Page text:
Dodgers trade right-hander Aaron Harang to Colorado for catcher Ramon Hernandez

By Tom Hoffarth, Staff Writer

Aaron Harang doesn’t have to be the red herring in the pitching-deep Dodgers’ starting rotation plans any more. Now, the veteran right-hander might be more concerned if anyone wants him anymore.

The Dodgers alleviated confusion by trading Harang, along with $4.25 million to help pay his salary, to the Colorado Rockies on Saturday morning in exchange for one-time All-Star catcher Ramon Hernandez.

But the Rockies have no plans to keep Harang, making $7 million this season. He was immediately designated for assignment, giving the team 10 days to either trade or release him.

Hernandez, making $3.2 million, was expected to arrive in L.A. on Saturday night and joint the Dodgers today, giving them three catchers on the roster for the time being.

Dodgers manager Don Mattingly said he will go according to plan and start rookie backup Tim Federowicz in the series finale this afternoon against Pittsburgh, giving starter A.J. Ellis the day off.

In Hernandez, the Dodgers get someone with 15 years of big-league experience, an All-Star with Oakland in 2003 and a career .264 hitter. Hernandez’s best seasons were with the A’s when he caught a staff that included Barry Zito, Mark Mulder and Tim Hudson from 2000-’03.

Hernandez, who turns 37 in May, has played in the divisional series playoffs with Cincinnati (2010) and San Diego (2005). During the 2006 season in Baltimore, Hernandez played in 144 games with 23 home runs and 91 RBI.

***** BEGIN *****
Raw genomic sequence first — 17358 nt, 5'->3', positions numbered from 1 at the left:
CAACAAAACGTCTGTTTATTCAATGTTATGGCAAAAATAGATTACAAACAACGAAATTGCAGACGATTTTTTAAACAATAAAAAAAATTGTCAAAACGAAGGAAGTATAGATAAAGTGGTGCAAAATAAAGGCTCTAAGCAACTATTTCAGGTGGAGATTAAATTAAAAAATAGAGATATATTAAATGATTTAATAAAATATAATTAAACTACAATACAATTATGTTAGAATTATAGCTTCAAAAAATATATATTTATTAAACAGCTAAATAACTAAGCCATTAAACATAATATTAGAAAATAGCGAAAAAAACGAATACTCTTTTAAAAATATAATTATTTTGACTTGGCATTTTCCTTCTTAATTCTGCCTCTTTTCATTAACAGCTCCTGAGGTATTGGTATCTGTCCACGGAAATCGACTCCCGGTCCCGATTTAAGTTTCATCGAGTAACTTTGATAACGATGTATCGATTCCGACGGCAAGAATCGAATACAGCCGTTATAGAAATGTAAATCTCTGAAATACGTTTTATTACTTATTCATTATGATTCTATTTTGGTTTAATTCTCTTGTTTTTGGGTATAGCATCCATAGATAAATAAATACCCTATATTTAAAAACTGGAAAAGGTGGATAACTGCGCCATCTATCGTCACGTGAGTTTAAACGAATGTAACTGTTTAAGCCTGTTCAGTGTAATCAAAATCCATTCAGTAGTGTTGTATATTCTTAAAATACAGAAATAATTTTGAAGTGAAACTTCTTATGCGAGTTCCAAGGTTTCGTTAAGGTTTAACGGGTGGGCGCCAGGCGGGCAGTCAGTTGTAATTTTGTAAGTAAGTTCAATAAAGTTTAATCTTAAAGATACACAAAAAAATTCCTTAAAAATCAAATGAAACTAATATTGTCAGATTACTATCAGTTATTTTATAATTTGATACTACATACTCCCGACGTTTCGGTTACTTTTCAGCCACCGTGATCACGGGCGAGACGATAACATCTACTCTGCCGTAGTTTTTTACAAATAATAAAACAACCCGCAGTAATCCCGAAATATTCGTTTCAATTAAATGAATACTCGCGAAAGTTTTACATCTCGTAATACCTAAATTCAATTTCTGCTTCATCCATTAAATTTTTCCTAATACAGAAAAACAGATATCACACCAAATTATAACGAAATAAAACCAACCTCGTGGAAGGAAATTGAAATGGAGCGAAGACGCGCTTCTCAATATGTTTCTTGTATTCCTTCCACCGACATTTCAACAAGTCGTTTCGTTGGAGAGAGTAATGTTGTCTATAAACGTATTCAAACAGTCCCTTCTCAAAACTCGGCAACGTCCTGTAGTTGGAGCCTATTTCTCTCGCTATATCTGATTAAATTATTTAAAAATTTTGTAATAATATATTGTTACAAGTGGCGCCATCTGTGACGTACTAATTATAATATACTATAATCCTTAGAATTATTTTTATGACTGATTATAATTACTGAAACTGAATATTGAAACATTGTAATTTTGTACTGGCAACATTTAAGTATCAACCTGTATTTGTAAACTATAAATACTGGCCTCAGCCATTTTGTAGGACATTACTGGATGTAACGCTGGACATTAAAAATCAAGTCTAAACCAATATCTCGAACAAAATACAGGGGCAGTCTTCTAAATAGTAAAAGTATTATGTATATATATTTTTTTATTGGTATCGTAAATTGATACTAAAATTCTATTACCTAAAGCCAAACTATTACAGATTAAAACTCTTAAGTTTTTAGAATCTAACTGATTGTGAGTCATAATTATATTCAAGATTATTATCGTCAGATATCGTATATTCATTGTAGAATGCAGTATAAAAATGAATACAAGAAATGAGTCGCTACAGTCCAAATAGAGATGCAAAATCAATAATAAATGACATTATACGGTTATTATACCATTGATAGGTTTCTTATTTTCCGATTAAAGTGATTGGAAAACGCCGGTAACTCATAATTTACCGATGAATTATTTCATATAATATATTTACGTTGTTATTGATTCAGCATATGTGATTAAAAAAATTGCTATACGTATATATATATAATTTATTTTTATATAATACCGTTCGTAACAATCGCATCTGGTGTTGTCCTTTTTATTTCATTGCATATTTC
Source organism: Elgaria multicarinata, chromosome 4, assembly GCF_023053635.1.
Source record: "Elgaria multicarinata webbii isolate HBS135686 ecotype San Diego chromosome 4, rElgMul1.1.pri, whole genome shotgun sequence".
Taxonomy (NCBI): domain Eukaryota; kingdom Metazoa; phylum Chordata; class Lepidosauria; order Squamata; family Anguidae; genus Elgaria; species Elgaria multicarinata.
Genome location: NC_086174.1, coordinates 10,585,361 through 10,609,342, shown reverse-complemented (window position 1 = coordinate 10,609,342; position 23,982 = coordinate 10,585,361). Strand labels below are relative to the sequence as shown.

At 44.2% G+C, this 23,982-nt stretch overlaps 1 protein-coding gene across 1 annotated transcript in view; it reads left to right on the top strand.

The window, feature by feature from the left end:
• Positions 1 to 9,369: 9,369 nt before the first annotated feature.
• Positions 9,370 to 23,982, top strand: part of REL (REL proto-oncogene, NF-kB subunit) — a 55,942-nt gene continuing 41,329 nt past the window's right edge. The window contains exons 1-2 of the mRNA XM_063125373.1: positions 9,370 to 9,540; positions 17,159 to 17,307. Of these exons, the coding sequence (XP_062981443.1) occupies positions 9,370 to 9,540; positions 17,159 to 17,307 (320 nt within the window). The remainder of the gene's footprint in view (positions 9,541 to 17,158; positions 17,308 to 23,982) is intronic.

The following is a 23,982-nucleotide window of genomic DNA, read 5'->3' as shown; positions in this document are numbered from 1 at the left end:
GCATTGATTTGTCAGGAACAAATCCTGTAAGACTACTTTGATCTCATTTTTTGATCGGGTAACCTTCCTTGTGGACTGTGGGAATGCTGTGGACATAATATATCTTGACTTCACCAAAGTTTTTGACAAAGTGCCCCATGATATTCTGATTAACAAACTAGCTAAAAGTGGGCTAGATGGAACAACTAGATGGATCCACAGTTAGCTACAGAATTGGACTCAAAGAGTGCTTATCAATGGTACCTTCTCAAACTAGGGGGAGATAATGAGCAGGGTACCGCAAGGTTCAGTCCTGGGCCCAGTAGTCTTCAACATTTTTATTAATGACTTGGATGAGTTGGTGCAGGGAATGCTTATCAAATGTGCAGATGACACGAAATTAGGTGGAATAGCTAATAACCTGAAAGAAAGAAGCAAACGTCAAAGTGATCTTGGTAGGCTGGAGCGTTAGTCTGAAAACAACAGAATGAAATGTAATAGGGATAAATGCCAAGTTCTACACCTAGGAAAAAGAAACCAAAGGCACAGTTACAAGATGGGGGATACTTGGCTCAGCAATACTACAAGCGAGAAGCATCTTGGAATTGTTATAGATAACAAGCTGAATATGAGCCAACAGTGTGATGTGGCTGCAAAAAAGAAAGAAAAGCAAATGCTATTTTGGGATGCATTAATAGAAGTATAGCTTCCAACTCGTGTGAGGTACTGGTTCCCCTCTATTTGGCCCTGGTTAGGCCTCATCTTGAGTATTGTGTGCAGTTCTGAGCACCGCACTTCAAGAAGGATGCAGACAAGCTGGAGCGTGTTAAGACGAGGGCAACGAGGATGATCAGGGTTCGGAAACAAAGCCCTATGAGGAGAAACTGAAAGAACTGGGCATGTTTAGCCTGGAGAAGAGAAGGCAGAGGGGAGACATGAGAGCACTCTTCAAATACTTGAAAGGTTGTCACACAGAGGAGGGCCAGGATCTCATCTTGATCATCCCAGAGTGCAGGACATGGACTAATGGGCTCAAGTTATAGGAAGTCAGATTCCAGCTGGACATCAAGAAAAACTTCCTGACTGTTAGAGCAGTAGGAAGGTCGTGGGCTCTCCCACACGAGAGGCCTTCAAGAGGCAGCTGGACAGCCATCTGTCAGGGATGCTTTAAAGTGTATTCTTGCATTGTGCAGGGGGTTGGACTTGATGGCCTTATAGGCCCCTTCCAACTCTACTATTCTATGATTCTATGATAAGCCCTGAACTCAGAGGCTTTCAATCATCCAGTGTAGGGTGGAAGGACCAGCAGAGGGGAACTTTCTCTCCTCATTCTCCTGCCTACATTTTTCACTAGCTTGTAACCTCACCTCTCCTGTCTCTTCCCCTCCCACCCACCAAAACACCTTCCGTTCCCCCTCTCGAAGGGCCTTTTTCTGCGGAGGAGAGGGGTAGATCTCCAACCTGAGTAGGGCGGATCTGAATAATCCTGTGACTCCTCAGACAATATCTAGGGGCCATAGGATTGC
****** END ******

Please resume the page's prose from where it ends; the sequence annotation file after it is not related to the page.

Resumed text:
Still, the Venezuelan was the No. 3 catcher on Colorado’s roster this season behind Wilin Rosario and Yorvit Torrealba, playing in just 52 games last year (.217, 5 HRs) with various injury issues. He also has minimal experience playing first base.

Dodgers general manager Ned Colletti said Hernandez’s experience and leadership are his strengths at this point in his career “and he will be a great resource for A.J.”

Harang, whose major contributions to Dodgers late-inning victories last year was strategically firing a Super Soaker full of water from the dugout to drench  that night’s hero, had been wandering aimlessly in the bullpen this spring and first week of the season.

The San Diego native made 31 starts last year, going 10-10 with 3.61 ERA in 31 starts. He was 1-2 in five games during spring training – all of them starts – and sporting an 8.20 ERA.

Once the Dodgers added free-agents Zack Greinke and Hyun-Jin Ryu to the rotation, Harang’s job security was at stake, as well as prevous starters Chris Capuano and Ted Lilly.

Lilly has been on the disabled list since Opening Day trying to come back during rehab assignments in Single-A Rancho Cucamonga, but appears to be a ways off.

Mattingly has said Capuano, who started 33 games last year and was good enough in the first half of the season to be considered an All-Star candidate, has been able to adapt easier to a bullpen assignment than Harang, who in 299 games in his 11-year career only pitched in relief six times.

Mattingly said the 34-year-old Harang who played for four teams  “was one guy who I really couldn’t figure out how to use. He knows the business side and at the end of the day this will give him a chance to pitch somewhere, and it helps us.”

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